Breakfast on Tuesday with the Institute of Business Ethics, an organisation founded in 1986 to help spread good practice and assist firms in establishing and embedding a culture of ethical behaviour.
One of its activities is to monitor press coverage to get a feel for what the public is worried about and it has just published a summary of this weekly monitoring culled from more than 1,000 articles in the last two years.
It is perhaps no surprise to find that the financial sector comes top of the list for allegations of misconduct, accounting for an eye-catching 404 of the 1,081 total. Next came retail, with 126 – but not, interestingly, because of horse meat. The extractive industries – mining and oil – was third on 70, followed closely by pharmaceuticals, technology and electronics. After that the list drops away sharply, but what you might not expect is that the sector right at the bottom, with just two negative stories over two years, is tobacco. Down there with it, the cluster of good guys, all with fewer than 10 mentions, are legal, construction, advertising and defence/security. As I say, not entirely what you might expect.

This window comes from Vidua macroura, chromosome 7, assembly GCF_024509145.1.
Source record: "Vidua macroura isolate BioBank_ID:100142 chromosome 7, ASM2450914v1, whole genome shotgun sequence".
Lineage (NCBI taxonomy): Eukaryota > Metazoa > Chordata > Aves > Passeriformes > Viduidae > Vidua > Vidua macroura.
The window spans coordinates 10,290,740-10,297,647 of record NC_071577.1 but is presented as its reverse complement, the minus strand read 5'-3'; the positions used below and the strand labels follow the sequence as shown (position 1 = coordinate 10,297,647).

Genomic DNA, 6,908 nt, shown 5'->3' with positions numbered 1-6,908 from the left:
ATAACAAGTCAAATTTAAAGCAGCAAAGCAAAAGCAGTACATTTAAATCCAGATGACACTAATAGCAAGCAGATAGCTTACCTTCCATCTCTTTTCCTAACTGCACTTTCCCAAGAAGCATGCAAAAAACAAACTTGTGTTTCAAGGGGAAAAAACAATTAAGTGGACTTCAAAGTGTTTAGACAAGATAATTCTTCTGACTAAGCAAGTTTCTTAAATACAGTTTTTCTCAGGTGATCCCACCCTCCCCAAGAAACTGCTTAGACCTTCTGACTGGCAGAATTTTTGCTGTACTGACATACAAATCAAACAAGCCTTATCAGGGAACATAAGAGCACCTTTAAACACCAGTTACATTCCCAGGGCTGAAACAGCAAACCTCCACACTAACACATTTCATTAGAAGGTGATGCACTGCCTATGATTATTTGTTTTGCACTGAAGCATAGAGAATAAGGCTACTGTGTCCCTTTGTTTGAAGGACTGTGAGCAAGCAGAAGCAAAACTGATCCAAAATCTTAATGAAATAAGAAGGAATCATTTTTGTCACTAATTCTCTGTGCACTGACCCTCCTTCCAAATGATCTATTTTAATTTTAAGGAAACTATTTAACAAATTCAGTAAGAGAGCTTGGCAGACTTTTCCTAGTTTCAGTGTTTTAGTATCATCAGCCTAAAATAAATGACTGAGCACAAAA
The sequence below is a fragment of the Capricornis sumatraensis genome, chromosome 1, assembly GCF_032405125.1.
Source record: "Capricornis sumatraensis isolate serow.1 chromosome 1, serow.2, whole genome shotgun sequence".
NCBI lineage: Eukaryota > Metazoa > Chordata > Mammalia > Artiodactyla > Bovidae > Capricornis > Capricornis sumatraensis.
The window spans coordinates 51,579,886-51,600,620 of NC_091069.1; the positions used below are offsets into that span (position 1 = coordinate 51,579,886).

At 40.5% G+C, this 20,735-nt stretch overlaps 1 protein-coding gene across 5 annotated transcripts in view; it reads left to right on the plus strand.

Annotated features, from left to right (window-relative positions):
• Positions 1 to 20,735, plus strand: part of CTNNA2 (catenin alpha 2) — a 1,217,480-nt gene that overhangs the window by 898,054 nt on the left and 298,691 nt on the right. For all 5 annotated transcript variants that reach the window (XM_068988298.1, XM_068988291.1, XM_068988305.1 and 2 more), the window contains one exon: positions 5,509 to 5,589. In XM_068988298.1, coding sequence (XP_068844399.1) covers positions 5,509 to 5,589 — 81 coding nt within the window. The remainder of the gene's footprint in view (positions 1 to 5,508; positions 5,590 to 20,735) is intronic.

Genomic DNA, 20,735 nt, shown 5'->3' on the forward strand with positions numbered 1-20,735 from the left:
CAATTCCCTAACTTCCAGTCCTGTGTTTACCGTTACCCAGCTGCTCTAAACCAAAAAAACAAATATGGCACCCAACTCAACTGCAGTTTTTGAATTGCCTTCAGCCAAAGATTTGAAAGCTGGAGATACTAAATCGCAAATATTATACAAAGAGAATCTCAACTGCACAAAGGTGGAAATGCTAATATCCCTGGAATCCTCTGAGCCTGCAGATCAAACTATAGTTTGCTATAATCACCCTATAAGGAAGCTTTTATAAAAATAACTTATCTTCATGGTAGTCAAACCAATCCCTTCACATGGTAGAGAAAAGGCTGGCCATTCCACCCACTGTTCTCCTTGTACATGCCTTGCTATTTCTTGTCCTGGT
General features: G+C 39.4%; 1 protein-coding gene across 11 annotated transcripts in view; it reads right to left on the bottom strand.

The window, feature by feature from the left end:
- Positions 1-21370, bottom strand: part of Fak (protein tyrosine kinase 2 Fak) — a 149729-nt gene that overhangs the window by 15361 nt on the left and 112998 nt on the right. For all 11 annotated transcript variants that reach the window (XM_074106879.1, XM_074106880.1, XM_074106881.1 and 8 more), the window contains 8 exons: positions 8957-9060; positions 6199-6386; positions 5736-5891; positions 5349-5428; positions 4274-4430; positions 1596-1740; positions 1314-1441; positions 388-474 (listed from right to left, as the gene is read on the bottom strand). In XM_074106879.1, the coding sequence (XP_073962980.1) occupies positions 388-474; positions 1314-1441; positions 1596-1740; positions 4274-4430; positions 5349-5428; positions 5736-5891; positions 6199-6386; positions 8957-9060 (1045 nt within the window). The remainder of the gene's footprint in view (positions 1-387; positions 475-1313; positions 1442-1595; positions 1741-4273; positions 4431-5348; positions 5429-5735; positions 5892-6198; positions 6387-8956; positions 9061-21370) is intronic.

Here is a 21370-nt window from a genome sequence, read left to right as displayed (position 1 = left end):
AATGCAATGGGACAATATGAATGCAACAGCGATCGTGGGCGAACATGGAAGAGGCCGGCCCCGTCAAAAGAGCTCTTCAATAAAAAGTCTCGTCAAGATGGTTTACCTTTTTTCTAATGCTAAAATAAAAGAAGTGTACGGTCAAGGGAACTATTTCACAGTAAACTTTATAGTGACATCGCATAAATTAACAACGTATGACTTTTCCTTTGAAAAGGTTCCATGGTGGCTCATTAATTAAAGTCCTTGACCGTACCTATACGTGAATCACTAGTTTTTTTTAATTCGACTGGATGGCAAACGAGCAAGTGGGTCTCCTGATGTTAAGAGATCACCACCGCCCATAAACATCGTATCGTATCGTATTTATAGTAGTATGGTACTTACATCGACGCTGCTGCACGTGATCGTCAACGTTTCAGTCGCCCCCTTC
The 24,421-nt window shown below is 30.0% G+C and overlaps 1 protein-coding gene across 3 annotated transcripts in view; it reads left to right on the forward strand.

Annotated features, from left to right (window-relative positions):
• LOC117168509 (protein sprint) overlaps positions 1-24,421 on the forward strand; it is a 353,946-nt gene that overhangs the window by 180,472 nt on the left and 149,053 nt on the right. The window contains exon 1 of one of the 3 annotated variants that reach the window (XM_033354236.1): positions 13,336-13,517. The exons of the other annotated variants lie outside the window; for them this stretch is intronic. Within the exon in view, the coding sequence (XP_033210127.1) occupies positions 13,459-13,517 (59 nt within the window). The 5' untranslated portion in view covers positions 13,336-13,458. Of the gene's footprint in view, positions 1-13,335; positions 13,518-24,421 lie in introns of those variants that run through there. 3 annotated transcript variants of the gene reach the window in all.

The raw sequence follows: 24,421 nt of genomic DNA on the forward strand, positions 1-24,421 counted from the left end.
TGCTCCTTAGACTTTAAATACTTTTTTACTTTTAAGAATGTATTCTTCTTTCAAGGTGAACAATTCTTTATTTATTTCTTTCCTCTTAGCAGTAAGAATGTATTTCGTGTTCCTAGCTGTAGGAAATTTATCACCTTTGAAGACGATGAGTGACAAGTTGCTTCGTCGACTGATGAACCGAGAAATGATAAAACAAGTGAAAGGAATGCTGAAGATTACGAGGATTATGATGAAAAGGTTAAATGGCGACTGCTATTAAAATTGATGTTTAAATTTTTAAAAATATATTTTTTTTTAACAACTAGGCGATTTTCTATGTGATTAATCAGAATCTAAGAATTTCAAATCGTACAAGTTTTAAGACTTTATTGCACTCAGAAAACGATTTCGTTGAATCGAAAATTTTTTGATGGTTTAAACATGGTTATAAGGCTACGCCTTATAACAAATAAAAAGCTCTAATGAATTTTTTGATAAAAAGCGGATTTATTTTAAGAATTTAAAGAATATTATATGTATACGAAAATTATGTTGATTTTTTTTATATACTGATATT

Almost one in five of the stories about the financial sector – which includes insurance and payday lenders – was about the bonus culture and pay, followed by almost one in five on fraud and theft – a reflection mainly of the manipulation of Libor. Then, each with fewer than 10 per cent, came mis-selling, the treatment of stakeholders, tax avoidance, bribery and money-laundering.
The issue in retail was mis-treatment of stakeholders, mainly treatment of staff. It was followed by supply chain issues, notably sweatshop labour and poor working conditions.
Mining, in contrast, was criticised mostly for bribery and corruption. Other issues, such as pay, the treatment of employees and the way the businesses are run, all scored under 10 per cent. Bribery was also the big issue for pharmaceuticals, almost half the stories being on this topic, and in particular relating to what was going on in China. The other big concern was the way some used advertising and marketing.
Of the 26 different ethical issues that the survey highlights, bribery (13 per cent) and the mistreatment of customers, suppliers and staff (12 per cent) ranked first and second. Pay was third. And the sector which suffered the biggest increase in negative coverage between 2012 and 2013 was utilities.